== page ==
My uncle had a central parting in his hair. This was the worst feature of T.S. Eliot, whose poetry I came across around the age of 15. His best work is certainly The Waste Land - a gold-mine of a poem which had itself mined The Golden Bough. His worst work is probably the Four Quartets, banal, typically-occidental musings on time and existence which any eight-year-old Buddhist trainee-monk would recognise as superficial. Would that Mr Eliot had had the seriousness to read the works of Rumi or Hafez even in the poor translations then available. But FitzGerald's re-interpretation of The Rubâiyat of Omar Khayyâm was (and is) widely available, and he seems not to have absorbed any of its deep and serious humour...

My uncle, as I have said, played the piano competently, at least to my innocent ears. Not of course Chopin or Debussy or other sissy-music - I can't remember what he played. I was sent to his former piano-teacher. She almost killed my love of music. I felt like the child in Marguerite Duras' mysterious Andante Cantabile, except that her child could play well while refusing to explain what andante cantabile meant, whereas I played badly but with no problem in understanding the markings, verbal or otherwise. Neither I nor anyone realised but I am dyslexic regarding sheet-music. I can read the notes, more or less, but cannot work out the way they should be played - the timing, in other words. This is ironic because I am now incredibly aware of delicious rubato in Chopin performances as in O'ud recitals. I have a very good sense of rhythm (e.g. tabla) but I cannot read it off a page. So my piano lessons fizzled out. It took me a year or two to regain my interest in European classical music; after my childhood enthusiasm for the lesser music of Tchaikovsky came that composer's major works, and then Sibelius, who was an Open Sesame! to many musics.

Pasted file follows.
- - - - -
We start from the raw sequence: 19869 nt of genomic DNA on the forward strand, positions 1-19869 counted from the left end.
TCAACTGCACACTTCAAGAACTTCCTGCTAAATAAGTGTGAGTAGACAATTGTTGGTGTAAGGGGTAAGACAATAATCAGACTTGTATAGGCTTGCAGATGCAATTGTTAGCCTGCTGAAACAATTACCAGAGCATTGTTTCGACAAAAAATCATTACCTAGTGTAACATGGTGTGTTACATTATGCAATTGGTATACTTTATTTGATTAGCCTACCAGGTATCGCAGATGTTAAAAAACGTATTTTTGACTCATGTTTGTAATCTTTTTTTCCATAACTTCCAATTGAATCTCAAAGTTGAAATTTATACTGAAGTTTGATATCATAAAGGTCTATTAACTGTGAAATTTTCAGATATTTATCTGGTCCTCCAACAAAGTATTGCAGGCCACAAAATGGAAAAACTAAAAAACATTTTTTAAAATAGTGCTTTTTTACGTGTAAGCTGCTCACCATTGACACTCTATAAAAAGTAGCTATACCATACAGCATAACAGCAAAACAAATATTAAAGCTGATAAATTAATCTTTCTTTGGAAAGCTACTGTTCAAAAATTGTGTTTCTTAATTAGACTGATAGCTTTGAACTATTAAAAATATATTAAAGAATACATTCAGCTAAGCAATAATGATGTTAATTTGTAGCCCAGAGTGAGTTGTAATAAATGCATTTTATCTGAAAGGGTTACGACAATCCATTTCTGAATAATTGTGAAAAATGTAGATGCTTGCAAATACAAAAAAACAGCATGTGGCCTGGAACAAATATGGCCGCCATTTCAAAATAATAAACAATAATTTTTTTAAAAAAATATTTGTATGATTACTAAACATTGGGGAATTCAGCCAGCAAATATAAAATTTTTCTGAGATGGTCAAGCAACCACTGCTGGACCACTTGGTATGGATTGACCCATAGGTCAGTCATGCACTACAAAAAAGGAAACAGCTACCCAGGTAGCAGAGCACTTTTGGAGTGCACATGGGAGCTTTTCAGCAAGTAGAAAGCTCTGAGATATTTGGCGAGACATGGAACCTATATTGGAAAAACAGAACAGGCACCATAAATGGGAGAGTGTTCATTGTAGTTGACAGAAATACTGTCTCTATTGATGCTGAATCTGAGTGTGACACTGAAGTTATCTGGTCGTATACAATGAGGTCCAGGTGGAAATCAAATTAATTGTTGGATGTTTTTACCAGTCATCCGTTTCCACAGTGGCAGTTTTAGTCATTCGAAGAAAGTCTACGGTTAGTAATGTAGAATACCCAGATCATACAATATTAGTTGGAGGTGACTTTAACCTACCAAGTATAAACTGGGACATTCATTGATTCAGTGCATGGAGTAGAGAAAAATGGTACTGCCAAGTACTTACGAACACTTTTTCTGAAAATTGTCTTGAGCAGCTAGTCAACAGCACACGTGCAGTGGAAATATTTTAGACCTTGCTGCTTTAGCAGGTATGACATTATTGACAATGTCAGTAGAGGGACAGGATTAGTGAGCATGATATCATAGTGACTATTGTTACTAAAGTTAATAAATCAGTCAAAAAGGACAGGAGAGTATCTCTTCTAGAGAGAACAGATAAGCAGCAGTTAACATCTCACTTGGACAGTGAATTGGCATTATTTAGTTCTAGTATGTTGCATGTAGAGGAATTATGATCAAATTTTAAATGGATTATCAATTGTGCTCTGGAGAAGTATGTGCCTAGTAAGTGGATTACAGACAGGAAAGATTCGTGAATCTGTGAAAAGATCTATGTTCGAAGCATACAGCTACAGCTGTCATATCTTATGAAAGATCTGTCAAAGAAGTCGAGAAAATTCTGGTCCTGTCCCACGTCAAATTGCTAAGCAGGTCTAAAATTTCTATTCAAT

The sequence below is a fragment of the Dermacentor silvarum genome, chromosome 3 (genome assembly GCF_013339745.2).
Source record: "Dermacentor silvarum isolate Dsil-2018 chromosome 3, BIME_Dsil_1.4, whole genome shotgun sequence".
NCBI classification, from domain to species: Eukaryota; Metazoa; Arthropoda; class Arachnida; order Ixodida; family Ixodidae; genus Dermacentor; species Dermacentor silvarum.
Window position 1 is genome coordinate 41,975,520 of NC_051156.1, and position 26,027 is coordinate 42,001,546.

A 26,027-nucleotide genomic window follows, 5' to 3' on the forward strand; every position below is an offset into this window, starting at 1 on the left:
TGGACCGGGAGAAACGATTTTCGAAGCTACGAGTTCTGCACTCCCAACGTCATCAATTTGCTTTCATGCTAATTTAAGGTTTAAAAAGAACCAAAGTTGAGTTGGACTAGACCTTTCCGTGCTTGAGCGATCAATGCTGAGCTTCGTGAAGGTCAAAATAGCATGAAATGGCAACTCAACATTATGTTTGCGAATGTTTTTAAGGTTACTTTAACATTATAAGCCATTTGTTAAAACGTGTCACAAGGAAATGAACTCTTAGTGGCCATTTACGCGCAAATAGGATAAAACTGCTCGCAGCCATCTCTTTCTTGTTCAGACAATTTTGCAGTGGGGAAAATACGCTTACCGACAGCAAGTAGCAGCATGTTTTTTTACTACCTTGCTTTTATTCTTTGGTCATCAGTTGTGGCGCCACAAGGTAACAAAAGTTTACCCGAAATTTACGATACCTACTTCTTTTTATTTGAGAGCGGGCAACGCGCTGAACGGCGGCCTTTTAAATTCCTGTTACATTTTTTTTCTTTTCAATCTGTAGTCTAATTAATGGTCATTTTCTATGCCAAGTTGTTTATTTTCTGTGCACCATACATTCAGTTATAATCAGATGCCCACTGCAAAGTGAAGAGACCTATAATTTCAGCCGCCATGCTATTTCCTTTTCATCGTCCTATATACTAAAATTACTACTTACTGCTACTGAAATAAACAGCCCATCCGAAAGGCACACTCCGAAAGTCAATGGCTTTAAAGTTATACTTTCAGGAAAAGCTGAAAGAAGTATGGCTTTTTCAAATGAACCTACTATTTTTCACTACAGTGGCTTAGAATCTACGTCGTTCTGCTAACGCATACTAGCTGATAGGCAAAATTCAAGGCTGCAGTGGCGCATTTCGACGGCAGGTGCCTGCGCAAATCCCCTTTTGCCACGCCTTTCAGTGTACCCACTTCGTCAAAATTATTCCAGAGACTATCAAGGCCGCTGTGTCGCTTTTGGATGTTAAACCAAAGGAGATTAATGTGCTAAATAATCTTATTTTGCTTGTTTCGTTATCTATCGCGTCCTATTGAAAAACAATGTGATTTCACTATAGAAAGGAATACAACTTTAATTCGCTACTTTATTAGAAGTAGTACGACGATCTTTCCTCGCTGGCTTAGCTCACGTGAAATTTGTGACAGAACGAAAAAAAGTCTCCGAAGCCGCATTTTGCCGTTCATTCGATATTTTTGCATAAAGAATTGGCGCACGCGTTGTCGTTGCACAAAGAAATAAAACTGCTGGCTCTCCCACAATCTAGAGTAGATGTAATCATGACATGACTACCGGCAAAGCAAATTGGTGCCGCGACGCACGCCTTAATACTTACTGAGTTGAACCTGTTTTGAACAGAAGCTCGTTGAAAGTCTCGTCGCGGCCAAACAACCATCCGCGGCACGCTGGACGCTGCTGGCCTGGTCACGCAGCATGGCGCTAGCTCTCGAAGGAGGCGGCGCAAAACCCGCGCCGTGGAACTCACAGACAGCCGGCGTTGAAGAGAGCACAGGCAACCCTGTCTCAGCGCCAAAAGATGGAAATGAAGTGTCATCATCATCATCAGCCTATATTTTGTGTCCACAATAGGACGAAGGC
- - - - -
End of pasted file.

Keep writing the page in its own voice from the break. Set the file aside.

My uncle certainly "had a good war". This was not true for two of his three sisters. Though he volunteered and sailed the high seas in a position of manly authority, they, in London and Canada, were summoned home by their mother to live with their mother after war was declared. My mother could quite legally have stayed in Canada as a teacher, but "felt it her duty" to obey the summons. So it was for daughters. A year or so later she found herself pregnant.

Her unmarried sister had a network of friends in London whom she lost in returning to Belfast and finding a dreary job in the Victorian fustiness of the accounts department of Post Office Telephones, a job she loathed and endured for over twenty years. It was she, kind and generous, who helped bring me up, while my 'fallen' mother was, perforce, "across the water" as a WAAF attached to the Meteorological Office.

It is not good to dwell upon childhood wrongs real or imagined. The motto of my third-rate Public (i.e. semi-private) School is Ne Obliviscaris, a Latinisation of the Dinnae Forget of the Dukes of Argyll and the Campbell Clan, though it is a mystery to me why they should not forget their infamous pro-English massacre of MacDonalds in Glencoe in 1692.

I have probably given the impression that from early on I have been in control of my life and knew what I was doing. Not at all. Most of my life has been spent in a fog of hesitant unknowing. Or rather, I have almost always felt out of my depth. My behaviour has been bold - but blind.

And I am still somewhat prone to little object-hurling outbursts of tearful rage when my goat is got.